It’s fall camp time! As your Missouri football Tigers begin their fall practices to get ready for the season, Rock M Nation will begin going through each position to take stock of the depth and project the position for the season.
It’s time to break down the position group that needs the most improvement from last year to this year: the offensive line.
The Offensive Tackles
We know for sure Javon Foster will be a starting tackle and it looks like he’ll definitely be the left tackle, just as he has been the past three years. Eastern Michigan transfer Marcellus Johnson has been a starting left tackle in the MAC for four years and 31 games but looks to be the starting right tackle. JUCO Ma’Kyi Lee seems to have the inside track as Foster’s backup while St. Rita product Valen Erickson projects to be the backup on the right side. Freshmen Logan Reichert and Brandon Solis will most likely be a solid third in depth at their respective tackle spots.
The Interior Offensive Linemen
Tons of options, yet not a lot of clarity on who will be the starters. Xavier Delgado has been a stalwart at left guard the past four years but is being pushed by Armand Membou and Tristan Wilson. Cam’Ron Johnson transferred in from Houston to be the starting center despite never starting at center in college; Connor Tollison, Bence Polgar, and Drake Heismeyer are still on the roster but the likelihood of any of them starting is unclear. EJ Ndoma-Ogar has been an intriguing prospect at a guard spot (when healthy) while Mitchell Walters and, yes, Armand Membou (again) have experience and could also slot in.
There probably isn’t a position on Missouri’s roster primed to take a greater step forward in 2023 than the offensive line.
Some of that is due to new additions. A lot of it is because the group is trying to improve from what is a much lower baseline than other positions.
The Tigers finished this past season ranked 44th in both Pro Football Focus’ pass blocking and run blocking grades among 64 Power Five teams. The advanced numbers were a bit worse. They finished 113rd among 131 FBS teams in power success rate (percentage of runs on third or fourth down, two yards or less to go, that achieved a first down or touchdown) and 70th in sack rate (Unadjusted sack rate for all non-garbage time pass attempts), according to Football Outsiders.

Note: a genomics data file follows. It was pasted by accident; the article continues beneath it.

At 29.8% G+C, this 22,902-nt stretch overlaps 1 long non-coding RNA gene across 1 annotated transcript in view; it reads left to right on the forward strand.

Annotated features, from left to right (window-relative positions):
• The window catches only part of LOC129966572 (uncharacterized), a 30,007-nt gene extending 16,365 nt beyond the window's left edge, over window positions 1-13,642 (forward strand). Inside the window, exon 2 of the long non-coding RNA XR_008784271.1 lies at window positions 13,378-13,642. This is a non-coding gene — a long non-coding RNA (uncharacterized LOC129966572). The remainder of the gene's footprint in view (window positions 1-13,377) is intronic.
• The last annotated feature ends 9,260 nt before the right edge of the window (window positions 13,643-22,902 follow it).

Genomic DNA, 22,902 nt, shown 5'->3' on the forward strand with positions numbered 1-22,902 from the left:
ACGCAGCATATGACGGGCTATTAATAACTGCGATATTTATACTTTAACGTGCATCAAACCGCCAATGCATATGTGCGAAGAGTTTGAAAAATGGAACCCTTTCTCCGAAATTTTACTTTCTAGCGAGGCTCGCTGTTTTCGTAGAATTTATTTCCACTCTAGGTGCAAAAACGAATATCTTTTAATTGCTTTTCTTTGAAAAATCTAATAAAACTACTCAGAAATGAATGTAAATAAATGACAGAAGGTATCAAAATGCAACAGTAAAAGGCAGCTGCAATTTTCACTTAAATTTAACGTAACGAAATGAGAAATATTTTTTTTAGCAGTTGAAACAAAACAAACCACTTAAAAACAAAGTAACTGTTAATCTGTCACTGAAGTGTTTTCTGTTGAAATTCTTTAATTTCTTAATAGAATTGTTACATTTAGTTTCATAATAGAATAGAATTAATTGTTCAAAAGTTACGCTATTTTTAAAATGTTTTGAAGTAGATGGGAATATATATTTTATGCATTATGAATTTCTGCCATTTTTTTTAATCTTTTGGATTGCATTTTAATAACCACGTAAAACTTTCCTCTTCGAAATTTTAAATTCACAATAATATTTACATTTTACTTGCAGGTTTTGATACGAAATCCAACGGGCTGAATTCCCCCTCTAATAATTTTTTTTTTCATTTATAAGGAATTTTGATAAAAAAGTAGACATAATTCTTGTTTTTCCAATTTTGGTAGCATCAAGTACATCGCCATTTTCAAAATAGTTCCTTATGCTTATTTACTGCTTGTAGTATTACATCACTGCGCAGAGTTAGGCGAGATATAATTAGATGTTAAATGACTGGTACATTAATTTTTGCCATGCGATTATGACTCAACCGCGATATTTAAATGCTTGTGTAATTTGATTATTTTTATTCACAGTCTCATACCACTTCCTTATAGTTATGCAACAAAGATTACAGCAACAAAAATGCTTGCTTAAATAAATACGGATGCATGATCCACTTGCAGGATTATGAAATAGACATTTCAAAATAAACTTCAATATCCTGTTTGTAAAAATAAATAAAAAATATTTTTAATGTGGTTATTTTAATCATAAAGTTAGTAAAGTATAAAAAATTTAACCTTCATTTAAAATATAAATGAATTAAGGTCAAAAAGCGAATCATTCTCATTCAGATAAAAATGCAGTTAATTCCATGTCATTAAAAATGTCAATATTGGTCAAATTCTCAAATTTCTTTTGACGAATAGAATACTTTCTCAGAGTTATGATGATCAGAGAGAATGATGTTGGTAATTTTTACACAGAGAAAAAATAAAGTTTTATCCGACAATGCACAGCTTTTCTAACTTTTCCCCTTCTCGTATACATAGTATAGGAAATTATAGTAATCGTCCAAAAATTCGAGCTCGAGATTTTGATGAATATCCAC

So, yeah, lots of room for growth. That’s one way to frame it.
Much of that improvement along the offensive line is tied to the two transfers the Tigers added to the mix in the form of former Houston guard Cam’Ron Johnson and Eastern Michigan offensive tackle Marcellus Johnson. Sophomore Armand Membou is also expected to take on a more significant role in 2023 after playing in a (very) limited capacity as a true freshman.
This isn’t a situation in which Missouri added quantity over quality. Marcellus Johnson was graded by Pro Football Focus as one of the top offensive tackles in his conference last season. He arrives at Missouri with some high quality tape and more than 2,000 snaps to his name. Cam’Ron Johnson allowed just one sack in 556 pass-blocking snaps last season, according to Pro Football Focus.
Those are some big-time additions for a unit that desperately needed some new starting options.
The expectation at this point is that Javon Foster will man his usual starting position at left tackle with Marcellus Johnson flanking him at right tackle. Membou is expected to start at one guard position with Xavier Delgado and Cam’Ron Johnson battling for playing time on the other side. Connor Tollison has reportedly made significant strides throughout the offseason, and the expectation is he’ll enter week one as the starting center.
I’ll be honest, that last bit took me by surprise.
Tollison was ranked 74th among the 76 FBS centers last season that took at least 500 snaps for their respective FBS teams last season, according to Pro Football Focus. He was tied for PFF’s worst run blocking grade among that same group. His starting position either signifies real growth by a young player who was forced into action earlier than anticipated, or it signifies that Missouri failed to add significant competition at center this past offseason. It’s hard to say at the moment which is more likely.
Here’s to hoping it’s the former.
Regardless of where things stand at the center position, this unit looks to be improved at three of the five starting spots. That’s about as much as you could ask for from one offseason of personnel changes. New personnel, a new positional coach and a new offensive coordinator add a whole lot of anticipation for a position group that could take a significant stride forward in 2023.